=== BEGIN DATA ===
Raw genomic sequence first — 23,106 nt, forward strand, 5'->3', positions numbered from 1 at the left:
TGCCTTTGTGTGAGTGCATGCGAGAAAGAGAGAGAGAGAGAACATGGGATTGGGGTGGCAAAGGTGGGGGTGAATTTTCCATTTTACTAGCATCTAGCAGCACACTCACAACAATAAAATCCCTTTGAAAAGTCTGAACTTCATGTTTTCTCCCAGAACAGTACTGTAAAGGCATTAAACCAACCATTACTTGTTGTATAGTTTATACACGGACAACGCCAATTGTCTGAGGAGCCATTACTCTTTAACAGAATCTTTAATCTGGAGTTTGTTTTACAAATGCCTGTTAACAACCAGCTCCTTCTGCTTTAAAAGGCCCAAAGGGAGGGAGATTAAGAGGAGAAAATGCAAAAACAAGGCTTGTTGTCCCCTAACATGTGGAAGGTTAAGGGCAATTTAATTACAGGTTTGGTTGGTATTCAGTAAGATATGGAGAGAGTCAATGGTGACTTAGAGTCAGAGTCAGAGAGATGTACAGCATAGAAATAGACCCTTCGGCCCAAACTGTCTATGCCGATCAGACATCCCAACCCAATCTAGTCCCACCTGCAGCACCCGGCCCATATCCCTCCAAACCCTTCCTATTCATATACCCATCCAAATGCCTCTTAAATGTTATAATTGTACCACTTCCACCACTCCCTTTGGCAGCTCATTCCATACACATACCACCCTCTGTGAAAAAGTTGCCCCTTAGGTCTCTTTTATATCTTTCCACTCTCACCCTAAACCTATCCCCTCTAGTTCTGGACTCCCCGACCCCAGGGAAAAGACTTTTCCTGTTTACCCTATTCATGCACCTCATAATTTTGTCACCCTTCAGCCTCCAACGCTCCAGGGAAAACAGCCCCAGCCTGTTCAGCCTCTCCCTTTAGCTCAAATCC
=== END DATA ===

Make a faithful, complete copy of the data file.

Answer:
Raw genomic sequence first — 23,106 nt, forward strand, 5'->3', positions numbered from 1 at the left:
TGCCTTTGTGTGAGTGCATGCGAGAAAGAGAGAGAGAGAGAACATGGGATTGGGGTGGCAAAGGTGGGGGTGAATTTTCCATTTTACTAGCATCTAGCAGCACACTCACAACAATAAAATCCCTTTGAAAAGTCTGAACTTCATGTTTTCTCCCAGAACAGTACTGTAAAGGCATTAAACCAACCATTACTTGTTGTATAGTTTATACACGGACAACGCCAATTGTCTGAGGAGCCATTACTCTTTAACAGAATCTTTAATCTGGAGTTTGTTTTACAAATGCCTGTTAACAACCAGCTCCTTCTGCTTTAAAAGGCCCAAAGGGAGGGAGATTAAGAGGAGAAAATGCAAAAACAAGGCTTGTTGTCCCCTAACATGTGGAAGGTTAAGGGCAATTTAATTACAGGTTTGGTTGGTATTCAGTAAGATATGGAGAGAGTCAATGGTGACTTAGAGTCAGAGTCAGAGAGATGTACAGCATAGAAATAGACCCTTCGGCCCAAACTGTCTATGCCGATCAGACATCCCAACCCAATCTAGTCCCACCTGCAGCACCCGGCCCATATCCCTCCAAACCCTTCCTATTCATATACCCATCCAAATGCCTCTTAAATGTTATAATTGTACCACTTCCACCACTCCCTTTGGCAGCTCATTCCATACACATACCACCCTCTGTGAAAAAGTTGCCCCTTAGGTCTCTTTTATATCTTTCCACTCTCACCCTAAACCTATCCCCTCTAGTTCTGGACTCCCCGACCCCAGGGAAAAGACTTTTCCTGTTTACCCTATTCATGCACCTCATAATTTTGTCACCCTTCAGCCTCCAACGCTCCAGGGAAAACAGCCCCAGCCTGTTCAGCCTCTCCCTTTAGCTCAAATCC